Life-Threatening Severe Hypokalemia Leading to a Diagnosis of Sjogren's Syndrome in a Young Female

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INTRODUCTION: Sjögren's syndrome(SS) is a chronic autoimmune inflammatory disorder classically affecting the salivary and lacrimal glands causing dryness of the eyes and mouth. Sjögren's syndrome most commonly affects women in their 6th-7th decade of life but can affect younger adults. We present the case of a young patient who was diagnosed with Sjögren's syndrome after presenting with severe hypokalemia secondary to type I renal tubular acidosis (RTA). CASE PRESENTATION: A 32-year-old woman with a past medical history of cutaneous leukocytoclastic vasculitis presented with a 1-week history of increasing lower extremity weakness, muscle cramps, and fatigue, after a fall. On admission: K: 1.6 mEq/ L, Mg: 1.7mEq/L, Bicarbonate: 7 mmol/L, Anion gap: 13, pH: 7.24, Phos: 1.6 mg/dL, Urinary K: 15.8 mmol/L, trans-tubular K gap: 12, Urine anion gap: 6.8, Urine pH: 7, UPCR: 1.43. An EKG was significant for a QTc of 703 ms, and CT of the head was negative for intracranial bleeding but noted multiple small calcifications in both parotid glands. Renal ultrasound noted bilateral small non-obstructing renal calculi. The patient's lab values were indicative of a potassium wasting non-anion gap metabolic acidosis, most likely due to a Type I RTA. Autoimmune workup returned positive for ANA > 1:1280, anti-SSA: 358 U/mL, and anti-SSB: 528 U/mL. A renal biopsy was indicative of acute and chronic lymphocytic tubulointerstitial nephritis commonly seen in Sjögren's syndrome. She received total 360-380 mEq of potassium and potassium level normalized within 48 hours. The patient was discharged with a regimen of prednisone 30 mg, Azathioprine 50 mg daily, as well as potassium replacement. She was symptomfree with marked lab improvement and normal EKG at the follow-up in 2 weeks. DISCUSSION: Severe hypokalemia (K+ <2.5 mEq/L) can cause significant life-threatening arrhythmias. Patients who present with SS-RTA tend to be younger, have a median age of 37 years, and have minimal sicca symptoms, as described in our case. In more than half of the cases (63.6%), the presenting clinical picture tended to be hypokalemic paralysis or even respiratory paralysis due to severe electrolyte derangements. Type II and IV renal tubular acidosis has also been described in SS but is significantly less common than type I. Tubulointerstitial nephritis is the predominant finding on renal biopsies of patients with SS, and more than 90% of patients have anti-SSA antibody positivity. Although salivary gland biopsy has a high positive yield, it is evaluated less frequently in patients with this presentation, possibly because of the lack of sicca symptoms. In our case, a biopsy was not necessary, as salivary gland involvement was incidentally proven on head CT, and the patient did not report any sicca symptoms. CONCLUSIONS: It is important to consider SS in young patients presenting with severe hypokalemia and normal anion gap metabolic acidosis due to the potential severity of the disease, patient demographics, and the need for timely intervention in the presence of effective treatment options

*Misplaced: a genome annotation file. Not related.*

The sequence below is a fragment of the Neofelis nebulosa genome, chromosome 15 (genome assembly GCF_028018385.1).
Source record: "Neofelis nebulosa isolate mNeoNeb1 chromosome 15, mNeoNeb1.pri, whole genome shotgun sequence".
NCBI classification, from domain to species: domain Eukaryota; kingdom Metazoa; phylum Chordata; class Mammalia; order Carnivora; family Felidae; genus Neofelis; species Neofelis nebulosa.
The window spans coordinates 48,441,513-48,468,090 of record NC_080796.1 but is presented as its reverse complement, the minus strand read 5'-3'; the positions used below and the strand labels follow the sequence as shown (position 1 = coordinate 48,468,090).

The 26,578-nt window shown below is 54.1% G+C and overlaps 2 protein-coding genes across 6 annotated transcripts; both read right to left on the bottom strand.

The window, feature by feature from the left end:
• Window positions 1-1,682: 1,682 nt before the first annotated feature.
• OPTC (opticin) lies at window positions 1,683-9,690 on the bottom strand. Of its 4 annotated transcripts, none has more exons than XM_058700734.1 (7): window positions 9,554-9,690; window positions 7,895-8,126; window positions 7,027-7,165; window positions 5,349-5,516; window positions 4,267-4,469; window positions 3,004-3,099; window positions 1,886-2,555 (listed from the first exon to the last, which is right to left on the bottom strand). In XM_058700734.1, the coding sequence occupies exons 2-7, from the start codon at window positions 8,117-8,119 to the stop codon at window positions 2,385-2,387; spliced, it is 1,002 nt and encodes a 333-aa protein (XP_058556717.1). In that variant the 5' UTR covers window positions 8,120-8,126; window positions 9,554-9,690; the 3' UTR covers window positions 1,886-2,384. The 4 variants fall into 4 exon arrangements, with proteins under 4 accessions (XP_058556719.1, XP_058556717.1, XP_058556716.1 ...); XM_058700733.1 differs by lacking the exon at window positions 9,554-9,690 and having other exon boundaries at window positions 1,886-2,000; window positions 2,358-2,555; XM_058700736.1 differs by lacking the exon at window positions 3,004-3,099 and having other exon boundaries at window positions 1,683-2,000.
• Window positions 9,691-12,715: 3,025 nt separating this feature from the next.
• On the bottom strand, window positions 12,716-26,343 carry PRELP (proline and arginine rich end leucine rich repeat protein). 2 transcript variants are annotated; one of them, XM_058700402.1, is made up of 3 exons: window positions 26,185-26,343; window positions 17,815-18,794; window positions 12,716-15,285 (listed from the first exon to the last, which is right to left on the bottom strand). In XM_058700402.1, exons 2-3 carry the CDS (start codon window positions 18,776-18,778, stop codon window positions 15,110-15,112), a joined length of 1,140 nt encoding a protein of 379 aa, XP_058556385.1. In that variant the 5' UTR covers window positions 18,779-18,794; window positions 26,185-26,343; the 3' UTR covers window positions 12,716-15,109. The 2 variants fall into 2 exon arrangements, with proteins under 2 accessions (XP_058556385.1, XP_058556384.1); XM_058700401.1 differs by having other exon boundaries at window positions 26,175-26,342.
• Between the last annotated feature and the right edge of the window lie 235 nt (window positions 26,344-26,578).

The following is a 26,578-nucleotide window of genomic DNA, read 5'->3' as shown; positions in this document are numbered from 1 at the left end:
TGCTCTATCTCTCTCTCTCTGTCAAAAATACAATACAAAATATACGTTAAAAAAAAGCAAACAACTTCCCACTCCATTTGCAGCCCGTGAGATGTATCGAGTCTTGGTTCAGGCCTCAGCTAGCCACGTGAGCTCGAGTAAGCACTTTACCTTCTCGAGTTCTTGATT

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Chest Annual Meeting 2023, October 8-11, 2023, Honolulu, HI